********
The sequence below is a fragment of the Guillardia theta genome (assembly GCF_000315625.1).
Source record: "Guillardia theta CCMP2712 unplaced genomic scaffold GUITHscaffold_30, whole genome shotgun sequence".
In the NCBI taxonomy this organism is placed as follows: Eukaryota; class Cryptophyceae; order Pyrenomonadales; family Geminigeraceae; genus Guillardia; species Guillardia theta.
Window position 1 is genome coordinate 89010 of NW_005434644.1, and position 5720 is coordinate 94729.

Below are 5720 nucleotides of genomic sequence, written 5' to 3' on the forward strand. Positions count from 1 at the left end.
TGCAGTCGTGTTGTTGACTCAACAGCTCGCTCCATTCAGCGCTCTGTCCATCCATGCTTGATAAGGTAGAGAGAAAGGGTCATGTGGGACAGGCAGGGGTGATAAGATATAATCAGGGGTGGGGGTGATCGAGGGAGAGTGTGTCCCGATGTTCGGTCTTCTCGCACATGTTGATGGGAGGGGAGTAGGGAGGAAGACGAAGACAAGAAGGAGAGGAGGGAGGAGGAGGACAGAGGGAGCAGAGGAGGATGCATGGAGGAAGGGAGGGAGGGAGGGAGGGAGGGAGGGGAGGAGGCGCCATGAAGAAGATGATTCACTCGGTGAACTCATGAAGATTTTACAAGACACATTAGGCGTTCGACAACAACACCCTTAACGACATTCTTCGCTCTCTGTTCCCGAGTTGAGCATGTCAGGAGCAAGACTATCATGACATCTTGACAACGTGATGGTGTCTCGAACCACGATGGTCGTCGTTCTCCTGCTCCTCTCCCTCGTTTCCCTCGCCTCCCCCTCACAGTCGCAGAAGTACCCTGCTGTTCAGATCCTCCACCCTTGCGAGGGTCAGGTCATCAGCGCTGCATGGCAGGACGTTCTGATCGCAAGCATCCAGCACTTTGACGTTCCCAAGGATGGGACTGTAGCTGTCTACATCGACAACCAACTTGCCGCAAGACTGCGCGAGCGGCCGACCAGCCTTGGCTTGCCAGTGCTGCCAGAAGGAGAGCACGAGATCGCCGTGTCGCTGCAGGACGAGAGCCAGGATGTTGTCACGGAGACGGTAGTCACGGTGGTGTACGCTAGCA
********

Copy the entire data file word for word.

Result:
The sequence below is a fragment of the Guillardia theta genome (assembly GCF_000315625.1).
Source record: "Guillardia theta CCMP2712 unplaced genomic scaffold GUITHscaffold_30, whole genome shotgun sequence".
In the NCBI taxonomy this organism is placed as follows: Eukaryota; class Cryptophyceae; order Pyrenomonadales; family Geminigeraceae; genus Guillardia; species Guillardia theta.
Window position 1 is genome coordinate 89010 of NW_005434644.1, and position 5720 is coordinate 94729.

Below are 5720 nucleotides of genomic sequence, written 5' to 3' on the forward strand. Positions count from 1 at the left end.
TGCAGTCGTGTTGTTGACTCAACAGCTCGCTCCATTCAGCGCTCTGTCCATCCATGCTTGATAAGGTAGAGAGAAAGGGTCATGTGGGACAGGCAGGGGTGATAAGATATAATCAGGGGTGGGGGTGATCGAGGGAGAGTGTGTCCCGATGTTCGGTCTTCTCGCACATGTTGATGGGAGGGGAGTAGGGAGGAAGACGAAGACAAGAAGGAGAGGAGGGAGGAGGAGGACAGAGGGAGCAGAGGAGGATGCATGGAGGAAGGGAGGGAGGGAGGGAGGGAGGGAGGGGAGGAGGCGCCATGAAGAAGATGATTCACTCGGTGAACTCATGAAGATTTTACAAGACACATTAGGCGTTCGACAACAACACCCTTAACGACATTCTTCGCTCTCTGTTCCCGAGTTGAGCATGTCAGGAGCAAGACTATCATGACATCTTGACAACGTGATGGTGTCTCGAACCACGATGGTCGTCGTTCTCCTGCTCCTCTCCCTCGTTTCCCTCGCCTCCCCCTCACAGTCGCAGAAGTACCCTGCTGTTCAGATCCTCCACCCTTGCGAGGGTCAGGTCATCAGCGCTGCATGGCAGGACGTTCTGATCGCAAGCATCCAGCACTTTGACGTTCCCAAGGATGGGACTGTAGCTGTCTACATCGACAACCAACTTGCCGCAAGACTGCGCGAGCGGCCGACCAGCCTTGGCTTGCCAGTGCTGCCAGAAGGAGAGCACGAGATCGCCGTGTCGCTGCAGGACGAGAGCCAGGATGTTGTCACGGAGACGGTAGTCACGGTGGTGTACGCTAGCA